Evolution as a Religion
For as long as they have co-existed, evolution and religion have butted heads. Religions decry evolution as a farce and evolution, in turn, condemns religion for touting what they believe to be a wrong and ignorant argument. Ironically however, both evolution and religion have evolved to mimic one another in certain ways. In order to maintain and attract more followers (ie: survive), religion has changed and adapted (ie: evolved). Meanwhile, evolution has grown closer to becoming a religion.
Evolution and religion are simply two philosophies set on opposite sides of the spectrum. On the abstract end, there is the intangible-based religion and on the other, more concrete end, lies evolution, relying on the tangible. Just as faith feeds religion, its opposite, reason, sustains evolution. It is reasoning that drives evolution forward and allows it to change. If new evidence is discovered to dispute an argument of evolution, it is simply changed to suit the newfound proof. Religion, on the other hand, relies on faith to move forward-if evidence is found to dispute a belief, it is ignored. In both, change is a necessity-in evolution, because it as a theory in itself, requires that change occur as more evidence is discovered and in religion because as time and society changes, it must adapt to remain attractive to new and current prospects.
Like religion, evolution has its own set of advocates, or followers, and like religion, these followers spread across their own spectrum. There are those who are more towards the middle of the spectrum, finding a compromise between their faith and reason. Then, further away on either ends of the spectrum, there are the followers who, though they disagree with the other end, are willing to listen and be receptive to the thoughts or beliefs of the other spectrum. Lastly, there are those who remain on the extreme ends of the spectrum, closed to the arguments and points made by the other side. Being a part of the same spectrum, however, does not alone make evolution similar to religion.
The most defining aspect in deciding what is a religion and what is not is whether or not the theory argues for the existence of (a) diety(ies). This has been consistent with all religions. In ancient times, Egyptians worshipped Ra, Isis, Osiris and a host of other gods and goddesses and the Greeks and Romans worshipped Zeus, Hera, Athena, and others, though under different names. Today, Christianity and Catholicism have God, Islam has Allah, and Hinduism has Brahma, and, depending on one's interpretation, a host of other Gods and Goddesses as well. Although evolution itself does not have a deity, does not promote nor seek one, the theory in itself, or at least, its main principles of natural selection and evolution of species (old species giving way to new ones, common ancestry/descent, etc.) has somewhat become a deity. It has, in a sense, become the defining "face" of evolution, just as the major deities of other religions are the "faces" of their respective religions. As the existence of God(s) is not to be questioned in religion, neither are the main principles (the "deities") of evolution.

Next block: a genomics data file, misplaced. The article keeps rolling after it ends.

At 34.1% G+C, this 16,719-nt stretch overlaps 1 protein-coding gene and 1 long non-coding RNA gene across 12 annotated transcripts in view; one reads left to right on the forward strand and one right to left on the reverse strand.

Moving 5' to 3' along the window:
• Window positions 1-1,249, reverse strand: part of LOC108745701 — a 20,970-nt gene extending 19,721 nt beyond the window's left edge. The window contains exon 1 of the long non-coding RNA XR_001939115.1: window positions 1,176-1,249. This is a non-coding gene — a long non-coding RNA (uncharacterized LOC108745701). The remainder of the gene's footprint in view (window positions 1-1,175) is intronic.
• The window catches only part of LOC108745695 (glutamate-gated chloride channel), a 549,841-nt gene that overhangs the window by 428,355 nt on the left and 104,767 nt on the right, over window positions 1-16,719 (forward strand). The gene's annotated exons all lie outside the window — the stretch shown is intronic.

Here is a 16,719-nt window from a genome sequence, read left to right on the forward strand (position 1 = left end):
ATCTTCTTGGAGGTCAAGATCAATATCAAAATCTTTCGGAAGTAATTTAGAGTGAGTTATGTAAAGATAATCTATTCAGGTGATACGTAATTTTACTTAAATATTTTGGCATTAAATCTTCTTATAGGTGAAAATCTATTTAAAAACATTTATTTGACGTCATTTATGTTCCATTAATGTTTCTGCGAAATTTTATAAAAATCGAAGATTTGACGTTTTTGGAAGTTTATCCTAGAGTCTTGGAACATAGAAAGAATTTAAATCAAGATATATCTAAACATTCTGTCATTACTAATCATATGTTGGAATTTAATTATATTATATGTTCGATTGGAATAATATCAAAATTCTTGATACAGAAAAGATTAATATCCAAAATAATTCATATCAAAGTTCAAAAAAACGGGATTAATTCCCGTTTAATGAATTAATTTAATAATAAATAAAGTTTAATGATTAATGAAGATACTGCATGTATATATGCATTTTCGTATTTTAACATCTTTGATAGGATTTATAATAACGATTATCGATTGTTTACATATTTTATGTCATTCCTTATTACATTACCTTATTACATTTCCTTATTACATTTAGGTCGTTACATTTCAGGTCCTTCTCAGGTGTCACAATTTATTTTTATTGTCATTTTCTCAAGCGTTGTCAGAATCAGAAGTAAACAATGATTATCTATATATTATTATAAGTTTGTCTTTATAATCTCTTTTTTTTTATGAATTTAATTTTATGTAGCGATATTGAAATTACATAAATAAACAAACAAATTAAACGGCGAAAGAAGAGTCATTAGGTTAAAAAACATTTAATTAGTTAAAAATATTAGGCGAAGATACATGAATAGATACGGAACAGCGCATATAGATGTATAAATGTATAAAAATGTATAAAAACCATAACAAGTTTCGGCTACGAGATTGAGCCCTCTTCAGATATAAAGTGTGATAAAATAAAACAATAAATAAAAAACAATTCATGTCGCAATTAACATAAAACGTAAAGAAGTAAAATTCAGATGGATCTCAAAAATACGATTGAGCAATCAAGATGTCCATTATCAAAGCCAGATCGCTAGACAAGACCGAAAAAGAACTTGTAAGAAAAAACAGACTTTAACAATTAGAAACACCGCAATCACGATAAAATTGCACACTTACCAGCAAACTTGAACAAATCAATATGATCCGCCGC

As theories, both religion and evolution are human creations. Somewhat ironically, both theories of human creation, when taken as a fact, created a system placing power beyond human control. However, humans continue to affect both religion and evolution, although in the end, they do not actually have control. Humans do not control the Gods (who arguably were created by humans and who, according to followers of their religion, created humans), nor do humans control evolution. Thing can be done to affect both-for instance, humans can affect evolution through technology (ex: antibiotics forcing bacteria to evolve to be resilient against it) and affect religion in the way they interpret the text(s) of the religion, by society changing so much that the religion changes to adapt to the situation (ex: Katharine Jeferts Schori became the first woman appointed to the position of a top bishop in the Episcopal Church in November, 2006), or, simply, by choosing to either follow a religion or not (although the effect is best seen when done in large numbers).
Furthermore, like religion, evolution offers closure in a sense. It helps to satisfy human curiosity by offering an answer to the unexplained (how did we come to be?), although it offers a different answer than that often provided by religion. In many religions, there exists an afterlife, offering humans hope that death is not the end. In a sense, evolution offers the same hope, though through a different manner. In passing on one's genes, one ensures that in a sense, one is "passed on," at least partly, to the next generation and so on. In both ideas, there is the sense that in death, a part of the person continues to exist.
In conclusion, evolution, though often seen as a threat to religion, has in a way, become a religion (or at least, very close to one). It has its followers and set of beliefs, and though what it presents as facts can be changed, the basic idea remains the same, as it does in religion. There may be no rituals involved, but in its own way, it has its Holy Text (studies, such as Darwin's studies and Gregory Mendel's study of genes), its own set of laws (natural selection, survival of the fittest, etc.), a "higher power" (main principles driving evolution), and of course, followers. Perhaps the only true difference between evolution and religion is that one seeks reason whereas the other seeks faith.
"A Statement Affirming Evolution as a Principle of Science." The American Humanist Association. <http://www.americanhumanist.org/about/affirming-evolution.html>
"A Woman is Installed as Top Episcopal Bishop." New York Times. 05 Nov 2006. <http://www.nytimes.com/2006/11/05/us/05bishop.html?ex=1320382800&en=309e3ff237c2430e&ei=5088&partner=rssnyt&emc=rss>